Wolfgang Amadeus Mozart (1756-1791)
Antonín Dvořák (1841-1904)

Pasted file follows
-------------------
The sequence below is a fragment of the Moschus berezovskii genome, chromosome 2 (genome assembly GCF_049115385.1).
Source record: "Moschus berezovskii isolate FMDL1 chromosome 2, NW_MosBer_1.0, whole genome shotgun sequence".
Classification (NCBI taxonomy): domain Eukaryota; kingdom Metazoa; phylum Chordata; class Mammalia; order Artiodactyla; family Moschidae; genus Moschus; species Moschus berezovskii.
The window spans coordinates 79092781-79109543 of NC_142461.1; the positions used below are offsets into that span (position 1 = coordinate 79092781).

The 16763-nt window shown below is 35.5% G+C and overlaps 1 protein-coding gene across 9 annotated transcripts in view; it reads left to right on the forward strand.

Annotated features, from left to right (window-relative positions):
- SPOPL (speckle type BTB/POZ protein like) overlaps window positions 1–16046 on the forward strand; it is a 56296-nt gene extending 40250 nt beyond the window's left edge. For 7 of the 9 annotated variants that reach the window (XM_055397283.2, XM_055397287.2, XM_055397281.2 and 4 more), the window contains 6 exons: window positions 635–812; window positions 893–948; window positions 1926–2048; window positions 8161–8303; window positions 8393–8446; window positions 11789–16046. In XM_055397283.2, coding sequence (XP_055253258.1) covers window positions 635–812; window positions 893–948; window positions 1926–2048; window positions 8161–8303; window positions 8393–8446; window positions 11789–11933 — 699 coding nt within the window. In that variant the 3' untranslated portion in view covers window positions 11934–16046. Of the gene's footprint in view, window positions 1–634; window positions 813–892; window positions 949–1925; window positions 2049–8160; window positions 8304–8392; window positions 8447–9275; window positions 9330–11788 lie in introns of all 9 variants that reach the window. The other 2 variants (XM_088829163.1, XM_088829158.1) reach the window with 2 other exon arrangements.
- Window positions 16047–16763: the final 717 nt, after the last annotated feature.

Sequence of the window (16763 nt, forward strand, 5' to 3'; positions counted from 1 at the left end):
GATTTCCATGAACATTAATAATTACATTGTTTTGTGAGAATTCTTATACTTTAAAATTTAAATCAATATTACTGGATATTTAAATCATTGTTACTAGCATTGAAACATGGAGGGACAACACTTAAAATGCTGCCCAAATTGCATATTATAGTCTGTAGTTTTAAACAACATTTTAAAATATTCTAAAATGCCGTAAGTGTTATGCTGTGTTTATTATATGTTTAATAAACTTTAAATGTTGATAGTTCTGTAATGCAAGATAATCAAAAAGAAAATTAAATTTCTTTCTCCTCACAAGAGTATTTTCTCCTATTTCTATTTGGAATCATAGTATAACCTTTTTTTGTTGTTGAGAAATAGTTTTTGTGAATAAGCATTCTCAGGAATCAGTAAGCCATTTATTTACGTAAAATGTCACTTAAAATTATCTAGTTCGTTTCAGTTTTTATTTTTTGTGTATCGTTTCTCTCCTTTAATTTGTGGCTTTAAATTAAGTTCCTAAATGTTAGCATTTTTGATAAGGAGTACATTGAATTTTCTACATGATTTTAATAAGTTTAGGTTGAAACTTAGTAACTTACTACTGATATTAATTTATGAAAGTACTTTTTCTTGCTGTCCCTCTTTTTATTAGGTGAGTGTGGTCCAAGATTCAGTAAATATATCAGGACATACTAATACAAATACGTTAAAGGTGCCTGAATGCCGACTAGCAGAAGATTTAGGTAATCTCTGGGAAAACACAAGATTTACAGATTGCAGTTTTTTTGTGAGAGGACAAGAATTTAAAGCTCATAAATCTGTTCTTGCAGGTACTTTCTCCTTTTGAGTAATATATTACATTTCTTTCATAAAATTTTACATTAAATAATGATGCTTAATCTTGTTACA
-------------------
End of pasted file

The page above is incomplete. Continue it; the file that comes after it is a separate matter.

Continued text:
During the Spring and Summer of 1777, Wolfgang Amadeus Mozart (1756-1791) composed the Oboe concerto in C major, K. 314 and offered it to Giuseppe Ferlendis, the celebrated Italian oboist. With three movements that last no more than 20 minutes, this concert is one of the most important in the oboe repertoire. Thought as lost for almost 150 years, it was rediscovered by maestro Bernhard Paumgartner in 1920. The Symphony n.º 9 in E minor, op.95, popularly referred to as ‘New World Symphony’, was composed in 1892 during Antonín Dvořák's (1841-1904) stay in the United States when the composer was invited to found the director of the National Music Conservatory, the forerunner of today’s Julliard School of Music. This piece with four movements was premiered with resounding success at the Carnegie Hall in New York in 1893 and the ecstatic reviews labelled the work as a noble composition of heroic proportions inspired by the beauty of afro-american spirituals and plantation songs. However, according to the composer’s own words, his intention was only to write in the spirit of national North-American melodies.